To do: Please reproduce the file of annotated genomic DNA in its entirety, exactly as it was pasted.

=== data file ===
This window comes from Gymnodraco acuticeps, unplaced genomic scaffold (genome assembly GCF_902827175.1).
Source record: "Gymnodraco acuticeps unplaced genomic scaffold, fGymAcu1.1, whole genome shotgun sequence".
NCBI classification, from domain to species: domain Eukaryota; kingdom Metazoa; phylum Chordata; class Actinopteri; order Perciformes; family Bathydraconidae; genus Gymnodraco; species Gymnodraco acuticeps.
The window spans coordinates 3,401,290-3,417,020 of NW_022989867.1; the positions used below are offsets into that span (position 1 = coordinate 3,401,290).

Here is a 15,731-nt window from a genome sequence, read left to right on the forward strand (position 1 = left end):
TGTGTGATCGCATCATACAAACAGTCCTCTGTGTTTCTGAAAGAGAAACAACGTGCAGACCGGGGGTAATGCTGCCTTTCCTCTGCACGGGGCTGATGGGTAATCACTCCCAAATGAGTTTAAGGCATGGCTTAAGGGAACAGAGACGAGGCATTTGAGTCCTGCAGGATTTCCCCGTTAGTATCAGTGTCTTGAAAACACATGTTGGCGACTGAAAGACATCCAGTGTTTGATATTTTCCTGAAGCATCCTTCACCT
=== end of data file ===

This window comes from Gymnodraco acuticeps, unplaced genomic scaffold (genome assembly GCF_902827175.1).
Source record: "Gymnodraco acuticeps unplaced genomic scaffold, fGymAcu1.1, whole genome shotgun sequence".
NCBI classification, from domain to species: domain Eukaryota; kingdom Metazoa; phylum Chordata; class Actinopteri; order Perciformes; family Bathydraconidae; genus Gymnodraco; species Gymnodraco acuticeps.
The window spans coordinates 3,401,290-3,417,020 of NW_022989867.1; the positions used below are offsets into that span (position 1 = coordinate 3,401,290).

Here is a 15,731-nt window from a genome sequence, read left to right on the forward strand (position 1 = left end):
TGTGTGATCGCATCATACAAACAGTCCTCTGTGTTTCTGAAAGAGAAACAACGTGCAGACCGGGGGTAATGCTGCCTTTCCTCTGCACGGGGCTGATGGGTAATCACTCCCAAATGAGTTTAAGGCATGGCTTAAGGGAACAGAGACGAGGCATTTGAGTCCTGCAGGATTTCCCCGTTAGTATCAGTGTCTTGAAAACACATGTTGGCGACTGAAAGACATCCAGTGTTTGATATTTTCCTGAAGCATCCTTCACCT